More hope for rain after Spring
October was forecast to be drier than average, and so far, it has been in most parts. November too is
likely to be drier than usual across Victoria. Much of the recent and forecast dry signal for Victoria is
coming from the positive Indian Ocean Dipole (IOD). The positive IOD is forecast to break down in
early summer. Once this occurs, there are prospects for more neutral rainfall outlooks.
Typically, during a positive IOD the easterly trade winds strengthen along the equator, pushing warm
water towards Africa. This change in the winds also encourages cool water to rise up from the deep
ocean in the east. This sets up a temperature difference across the tropical Indian Ocean with cooler
than normal water in the east near Indonesia, and warmer than normal water in the west.
Generally, this means there is less moisture than normal in the atmosphere to the northwest of
Australia. This changes the path of weather systems coming from Australia's west, often resulting in
less rainfall and higher than normal temperatures over parts of Australia during winter and spring.
One of our other major climate drivers, the El Niño–Southern Oscillation (ENSO), is neutral. And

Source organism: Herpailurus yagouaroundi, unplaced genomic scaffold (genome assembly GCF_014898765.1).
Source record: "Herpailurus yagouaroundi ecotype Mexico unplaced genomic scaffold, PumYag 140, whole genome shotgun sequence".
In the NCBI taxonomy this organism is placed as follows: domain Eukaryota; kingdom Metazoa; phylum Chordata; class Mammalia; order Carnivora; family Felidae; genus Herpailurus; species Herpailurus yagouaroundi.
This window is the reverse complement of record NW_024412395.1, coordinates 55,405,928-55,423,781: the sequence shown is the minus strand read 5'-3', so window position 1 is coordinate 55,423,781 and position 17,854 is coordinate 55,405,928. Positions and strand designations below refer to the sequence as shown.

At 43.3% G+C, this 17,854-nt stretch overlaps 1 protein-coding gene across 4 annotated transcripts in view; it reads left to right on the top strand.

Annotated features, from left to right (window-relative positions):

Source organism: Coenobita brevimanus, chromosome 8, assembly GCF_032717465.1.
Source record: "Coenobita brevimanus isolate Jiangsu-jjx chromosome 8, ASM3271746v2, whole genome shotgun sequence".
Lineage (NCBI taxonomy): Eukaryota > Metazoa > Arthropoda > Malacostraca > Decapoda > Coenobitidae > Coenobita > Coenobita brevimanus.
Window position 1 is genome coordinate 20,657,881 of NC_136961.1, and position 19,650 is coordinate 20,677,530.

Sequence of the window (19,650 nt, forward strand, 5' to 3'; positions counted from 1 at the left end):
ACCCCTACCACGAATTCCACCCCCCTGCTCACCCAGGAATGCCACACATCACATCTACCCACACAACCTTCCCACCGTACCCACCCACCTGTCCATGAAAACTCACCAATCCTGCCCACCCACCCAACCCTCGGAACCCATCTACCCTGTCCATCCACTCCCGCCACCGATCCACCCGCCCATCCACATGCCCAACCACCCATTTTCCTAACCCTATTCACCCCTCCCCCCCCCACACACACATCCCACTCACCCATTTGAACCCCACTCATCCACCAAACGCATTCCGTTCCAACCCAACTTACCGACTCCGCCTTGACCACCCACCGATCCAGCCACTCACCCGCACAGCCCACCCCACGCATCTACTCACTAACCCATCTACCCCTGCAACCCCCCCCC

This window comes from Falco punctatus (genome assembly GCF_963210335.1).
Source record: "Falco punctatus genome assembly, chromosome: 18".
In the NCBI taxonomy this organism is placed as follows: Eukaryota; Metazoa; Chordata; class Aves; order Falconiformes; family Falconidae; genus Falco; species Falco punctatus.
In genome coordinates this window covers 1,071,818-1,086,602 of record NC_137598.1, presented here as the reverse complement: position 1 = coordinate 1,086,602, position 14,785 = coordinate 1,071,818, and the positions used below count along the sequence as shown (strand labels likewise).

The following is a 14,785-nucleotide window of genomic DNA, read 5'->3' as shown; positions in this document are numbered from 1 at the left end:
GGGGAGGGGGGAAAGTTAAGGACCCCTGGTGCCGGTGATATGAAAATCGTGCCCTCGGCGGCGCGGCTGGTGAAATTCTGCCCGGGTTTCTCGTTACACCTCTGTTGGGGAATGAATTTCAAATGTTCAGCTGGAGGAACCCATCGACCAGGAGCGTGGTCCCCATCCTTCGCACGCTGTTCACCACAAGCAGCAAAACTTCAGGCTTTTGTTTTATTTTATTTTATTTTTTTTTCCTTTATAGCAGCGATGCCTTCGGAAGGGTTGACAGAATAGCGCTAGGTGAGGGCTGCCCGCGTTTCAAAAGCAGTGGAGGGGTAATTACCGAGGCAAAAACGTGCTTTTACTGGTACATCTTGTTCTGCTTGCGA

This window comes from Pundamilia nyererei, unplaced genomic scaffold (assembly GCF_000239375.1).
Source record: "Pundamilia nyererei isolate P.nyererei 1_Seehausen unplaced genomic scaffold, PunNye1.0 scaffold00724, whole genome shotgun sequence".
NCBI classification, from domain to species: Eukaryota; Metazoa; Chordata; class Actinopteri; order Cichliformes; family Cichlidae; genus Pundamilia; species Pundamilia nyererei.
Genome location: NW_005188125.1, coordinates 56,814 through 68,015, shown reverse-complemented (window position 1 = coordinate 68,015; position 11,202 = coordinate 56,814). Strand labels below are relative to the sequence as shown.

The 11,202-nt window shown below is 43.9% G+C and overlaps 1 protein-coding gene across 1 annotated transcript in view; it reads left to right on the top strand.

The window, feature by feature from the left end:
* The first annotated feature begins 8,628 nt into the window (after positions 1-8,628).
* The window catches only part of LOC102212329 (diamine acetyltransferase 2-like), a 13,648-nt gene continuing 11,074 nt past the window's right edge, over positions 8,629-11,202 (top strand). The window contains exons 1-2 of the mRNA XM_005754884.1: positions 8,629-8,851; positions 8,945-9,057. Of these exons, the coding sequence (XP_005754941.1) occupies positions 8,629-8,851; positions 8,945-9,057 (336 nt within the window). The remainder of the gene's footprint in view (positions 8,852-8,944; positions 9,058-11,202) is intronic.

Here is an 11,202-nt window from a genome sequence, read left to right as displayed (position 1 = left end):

international climate models forecast neutral ENSO for the remainder of 2019, and into early 2020.
When ENSO is neutral, it has little effect on Victorian rainfall and temperature patterns.
The current outlooks for October and November both show a low chance of above average rainfall
for the State. However, the chance of low rainfall reduces when we compare the 3-month outlooks
for October–December and the outlook for November–January. This suggests that as the IOD breaks
down in December, the likelihood of above average rainfall will start to rise.
The 3-month temperature outlooks show days will likely remain warmer than average, except in the
south of the state where chances gradually reduce to around 50%. At the same time, there is no
strong push towards warmer or cooler than average nights for western and southern Victoria.
See the Bureau's rainfall and temperature outlooks for the weeks, months and seasons ahead.